Dairy Queen, Inc. v. Wood 369 U.S. 469 (1962)
DAIRY QUEEN, INC. v. WOOD 369 U.S. 469 (1962)
The owners of the "Dairy Queen" trademark sued a licensee alleging breach of contract and trademark infringement and asking for injunctive relief and an "accounting." Since this was a case in equity, U.S. District Judge Wood denied the defendant's motion for a jury trial.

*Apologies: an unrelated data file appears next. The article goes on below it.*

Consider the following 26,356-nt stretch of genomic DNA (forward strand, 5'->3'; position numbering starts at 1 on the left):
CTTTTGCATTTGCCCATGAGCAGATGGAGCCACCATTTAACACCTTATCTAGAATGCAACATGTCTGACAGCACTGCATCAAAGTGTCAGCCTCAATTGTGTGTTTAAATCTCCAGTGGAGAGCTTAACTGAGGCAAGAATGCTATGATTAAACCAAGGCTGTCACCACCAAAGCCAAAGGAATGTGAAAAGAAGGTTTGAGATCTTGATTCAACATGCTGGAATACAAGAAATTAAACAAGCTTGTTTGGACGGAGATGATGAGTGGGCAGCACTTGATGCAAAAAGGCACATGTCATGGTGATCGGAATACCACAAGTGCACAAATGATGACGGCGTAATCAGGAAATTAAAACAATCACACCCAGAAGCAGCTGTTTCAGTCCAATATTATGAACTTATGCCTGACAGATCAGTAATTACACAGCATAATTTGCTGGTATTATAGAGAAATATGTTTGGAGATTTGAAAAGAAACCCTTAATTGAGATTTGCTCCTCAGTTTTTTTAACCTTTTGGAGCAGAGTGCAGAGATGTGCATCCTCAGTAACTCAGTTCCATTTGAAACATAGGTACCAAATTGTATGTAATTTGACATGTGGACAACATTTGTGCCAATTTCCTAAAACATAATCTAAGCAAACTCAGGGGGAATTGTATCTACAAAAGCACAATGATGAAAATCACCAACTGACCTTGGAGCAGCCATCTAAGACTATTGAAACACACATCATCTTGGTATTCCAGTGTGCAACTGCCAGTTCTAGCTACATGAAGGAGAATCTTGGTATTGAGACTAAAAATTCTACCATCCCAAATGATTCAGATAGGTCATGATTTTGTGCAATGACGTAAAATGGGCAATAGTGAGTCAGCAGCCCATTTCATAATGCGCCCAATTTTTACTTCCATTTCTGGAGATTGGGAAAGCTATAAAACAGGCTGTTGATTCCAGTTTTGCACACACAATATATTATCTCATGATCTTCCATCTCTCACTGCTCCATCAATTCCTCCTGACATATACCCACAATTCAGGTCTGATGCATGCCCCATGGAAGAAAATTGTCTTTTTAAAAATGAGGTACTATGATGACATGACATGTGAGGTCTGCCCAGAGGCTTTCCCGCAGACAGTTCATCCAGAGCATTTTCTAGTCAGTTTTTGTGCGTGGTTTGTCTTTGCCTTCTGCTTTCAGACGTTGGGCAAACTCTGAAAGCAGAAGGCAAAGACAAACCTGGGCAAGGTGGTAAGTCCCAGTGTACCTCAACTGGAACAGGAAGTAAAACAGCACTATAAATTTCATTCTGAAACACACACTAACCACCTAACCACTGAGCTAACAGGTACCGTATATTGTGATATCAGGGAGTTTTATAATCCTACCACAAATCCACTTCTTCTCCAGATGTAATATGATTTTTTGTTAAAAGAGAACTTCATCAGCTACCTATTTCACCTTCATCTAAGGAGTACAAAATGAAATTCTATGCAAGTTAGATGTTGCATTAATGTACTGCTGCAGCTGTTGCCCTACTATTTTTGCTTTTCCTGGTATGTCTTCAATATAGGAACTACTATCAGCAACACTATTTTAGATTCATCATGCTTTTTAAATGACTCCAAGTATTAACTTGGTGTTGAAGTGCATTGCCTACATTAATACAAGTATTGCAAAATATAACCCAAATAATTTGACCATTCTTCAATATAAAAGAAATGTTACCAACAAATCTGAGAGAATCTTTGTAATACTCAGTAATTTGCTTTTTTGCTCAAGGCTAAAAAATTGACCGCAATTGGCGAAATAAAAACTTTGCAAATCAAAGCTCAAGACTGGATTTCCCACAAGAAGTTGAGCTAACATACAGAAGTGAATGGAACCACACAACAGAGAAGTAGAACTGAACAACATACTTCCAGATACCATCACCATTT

A unanimous Supreme Court, speaking through Justice hugo l. black, held that Wood's decision deprived Dairy Queen of its seventh amendment rights: although the complaint asked for an "accounting," it was really a suit for damages or debt. As Black wrote, "the constitutional right of trial by jury cannot be made dependent upon the choice of words used in the pleadings."
Dennis J. Mahoney